“As we said in our letter to the FCC last week, regulatory action at this time, without consensus across federal agencies and clear authority from Congress, will at the very least create confusion and undermine the Commission’s work, and at worst undermine U.S. economic competitiveness and leadership in space,” Lucas and Johnson wrote. “Despite a host of concerns raised by this Committee, other federal agencies, and industry stakeholders, the FCC moved forward. This rulemaking process alone is problematic. During a global pandemic and unprecedented public health and economic challenges, the decision to take action on a significant regulatory change is unnecessary and ill-advised. As the Commission proceeds, we expect them to work with our Committee and all relevant federal agencies on an appropriate policy framework for orbital debris.”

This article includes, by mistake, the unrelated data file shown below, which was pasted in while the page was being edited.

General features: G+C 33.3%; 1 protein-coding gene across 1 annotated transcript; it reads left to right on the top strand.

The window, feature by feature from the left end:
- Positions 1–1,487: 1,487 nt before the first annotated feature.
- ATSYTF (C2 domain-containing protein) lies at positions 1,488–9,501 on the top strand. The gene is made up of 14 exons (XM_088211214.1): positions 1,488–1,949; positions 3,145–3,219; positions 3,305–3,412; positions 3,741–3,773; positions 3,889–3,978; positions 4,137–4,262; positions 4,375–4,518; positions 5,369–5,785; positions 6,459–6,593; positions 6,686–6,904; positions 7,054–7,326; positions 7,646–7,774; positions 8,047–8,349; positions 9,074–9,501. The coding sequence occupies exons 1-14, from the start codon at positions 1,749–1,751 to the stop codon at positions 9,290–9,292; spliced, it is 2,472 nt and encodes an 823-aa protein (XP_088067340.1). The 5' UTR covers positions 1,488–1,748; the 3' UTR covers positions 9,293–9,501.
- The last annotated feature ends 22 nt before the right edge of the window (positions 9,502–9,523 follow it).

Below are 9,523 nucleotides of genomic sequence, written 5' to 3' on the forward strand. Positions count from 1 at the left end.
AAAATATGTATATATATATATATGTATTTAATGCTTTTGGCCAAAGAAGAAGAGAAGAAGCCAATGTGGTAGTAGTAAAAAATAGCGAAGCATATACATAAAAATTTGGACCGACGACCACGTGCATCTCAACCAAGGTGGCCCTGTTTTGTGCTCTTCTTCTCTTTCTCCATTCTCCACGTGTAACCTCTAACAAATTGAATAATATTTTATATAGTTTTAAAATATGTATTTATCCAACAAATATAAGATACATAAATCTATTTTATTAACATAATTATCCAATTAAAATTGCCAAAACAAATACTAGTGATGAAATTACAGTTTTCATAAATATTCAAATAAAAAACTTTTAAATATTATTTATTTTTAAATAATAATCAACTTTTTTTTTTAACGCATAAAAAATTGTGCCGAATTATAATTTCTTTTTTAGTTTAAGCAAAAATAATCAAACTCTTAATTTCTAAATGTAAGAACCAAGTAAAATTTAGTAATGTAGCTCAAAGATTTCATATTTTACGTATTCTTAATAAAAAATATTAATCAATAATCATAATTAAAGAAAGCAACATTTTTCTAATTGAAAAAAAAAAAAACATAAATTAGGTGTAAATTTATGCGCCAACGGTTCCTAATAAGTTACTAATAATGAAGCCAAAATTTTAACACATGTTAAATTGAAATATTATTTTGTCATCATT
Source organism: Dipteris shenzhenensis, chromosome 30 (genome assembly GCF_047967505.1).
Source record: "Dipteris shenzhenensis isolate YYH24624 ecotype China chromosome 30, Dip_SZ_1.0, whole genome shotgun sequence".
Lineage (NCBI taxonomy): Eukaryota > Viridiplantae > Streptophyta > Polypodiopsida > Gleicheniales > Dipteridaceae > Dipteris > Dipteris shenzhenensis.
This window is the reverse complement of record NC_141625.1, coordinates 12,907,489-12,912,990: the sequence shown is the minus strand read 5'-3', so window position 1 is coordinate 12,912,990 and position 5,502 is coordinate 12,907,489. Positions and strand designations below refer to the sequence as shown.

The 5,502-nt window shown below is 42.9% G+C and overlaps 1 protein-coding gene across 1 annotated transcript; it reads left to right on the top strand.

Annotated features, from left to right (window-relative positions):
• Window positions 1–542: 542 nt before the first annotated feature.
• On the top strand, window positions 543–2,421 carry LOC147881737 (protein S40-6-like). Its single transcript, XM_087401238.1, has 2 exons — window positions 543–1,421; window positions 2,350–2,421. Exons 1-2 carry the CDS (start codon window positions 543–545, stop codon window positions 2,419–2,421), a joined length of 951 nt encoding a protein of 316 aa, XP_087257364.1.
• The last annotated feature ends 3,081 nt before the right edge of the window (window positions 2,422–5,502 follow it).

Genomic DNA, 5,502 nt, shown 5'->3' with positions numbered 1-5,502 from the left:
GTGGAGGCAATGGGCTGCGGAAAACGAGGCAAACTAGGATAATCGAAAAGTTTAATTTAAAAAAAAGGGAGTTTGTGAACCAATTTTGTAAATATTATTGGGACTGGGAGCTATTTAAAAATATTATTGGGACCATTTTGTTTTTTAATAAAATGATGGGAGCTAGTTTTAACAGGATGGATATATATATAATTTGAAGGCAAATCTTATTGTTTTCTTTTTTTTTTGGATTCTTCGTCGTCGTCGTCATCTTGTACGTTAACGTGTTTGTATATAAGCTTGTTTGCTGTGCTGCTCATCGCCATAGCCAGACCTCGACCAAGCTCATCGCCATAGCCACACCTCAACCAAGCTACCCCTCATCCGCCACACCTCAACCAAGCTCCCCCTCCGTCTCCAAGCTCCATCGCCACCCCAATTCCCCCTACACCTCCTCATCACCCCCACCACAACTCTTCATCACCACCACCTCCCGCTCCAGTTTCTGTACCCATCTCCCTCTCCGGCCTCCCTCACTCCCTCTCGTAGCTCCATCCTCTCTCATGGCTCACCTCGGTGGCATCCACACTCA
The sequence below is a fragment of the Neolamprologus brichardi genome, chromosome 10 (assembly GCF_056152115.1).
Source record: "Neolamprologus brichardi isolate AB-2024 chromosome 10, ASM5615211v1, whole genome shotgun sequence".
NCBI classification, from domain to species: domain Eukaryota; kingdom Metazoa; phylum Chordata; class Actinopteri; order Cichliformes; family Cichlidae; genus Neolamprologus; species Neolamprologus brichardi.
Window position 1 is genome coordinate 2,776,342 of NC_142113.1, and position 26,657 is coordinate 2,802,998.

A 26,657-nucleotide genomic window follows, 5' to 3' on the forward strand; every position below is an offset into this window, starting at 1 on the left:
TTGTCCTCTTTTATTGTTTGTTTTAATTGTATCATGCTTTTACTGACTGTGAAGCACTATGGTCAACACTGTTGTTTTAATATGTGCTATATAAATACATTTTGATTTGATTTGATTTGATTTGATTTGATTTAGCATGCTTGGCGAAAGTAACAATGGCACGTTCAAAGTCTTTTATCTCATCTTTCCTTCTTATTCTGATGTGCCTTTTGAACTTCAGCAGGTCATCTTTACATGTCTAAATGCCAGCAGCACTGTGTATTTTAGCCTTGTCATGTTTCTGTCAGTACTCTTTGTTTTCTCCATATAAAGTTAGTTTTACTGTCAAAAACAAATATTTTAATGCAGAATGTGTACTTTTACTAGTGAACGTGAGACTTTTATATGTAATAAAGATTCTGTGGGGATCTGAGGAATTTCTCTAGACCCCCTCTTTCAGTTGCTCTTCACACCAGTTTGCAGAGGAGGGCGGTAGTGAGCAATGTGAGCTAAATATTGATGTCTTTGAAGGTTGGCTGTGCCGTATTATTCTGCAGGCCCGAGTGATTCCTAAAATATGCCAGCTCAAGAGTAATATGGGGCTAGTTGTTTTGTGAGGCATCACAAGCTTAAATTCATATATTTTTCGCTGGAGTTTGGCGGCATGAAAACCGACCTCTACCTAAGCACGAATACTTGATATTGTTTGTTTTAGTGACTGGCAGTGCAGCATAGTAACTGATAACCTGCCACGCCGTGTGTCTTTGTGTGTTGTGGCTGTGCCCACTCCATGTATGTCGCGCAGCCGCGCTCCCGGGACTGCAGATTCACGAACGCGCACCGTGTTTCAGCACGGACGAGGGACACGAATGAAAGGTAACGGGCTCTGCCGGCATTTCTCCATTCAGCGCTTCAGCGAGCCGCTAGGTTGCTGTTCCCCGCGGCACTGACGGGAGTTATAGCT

FCC Unanimously Approves Ligado’s Application to Facilitate 5G and Internet of Things Services

Conditions Will Protect Incumbents from Harmful Interference

WASHINGTON (FCC PR) — The Federal Communications Commission announced that it has approved with conditions Ligado’s application to deploy a low-power terrestrial nationwide network in the L-Band that will primarily support 5G and Internet of Things services.

The order approving Ligado’s application was adopted without dissent and will promote more efficient and effective use of our nation’s spectrum resources and ensure that adjacent band operations, including the Global Positioning System (GPS), are protected from harmful interference.

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FCC Updates Rules on Orbital Debris Mitigation

WASHINGTON, April 23, 2020 (FCC PR) —The Federal Communications Commission today comprehensively updated its satellite rules on orbital debris mitigation for the first time in over 15 years.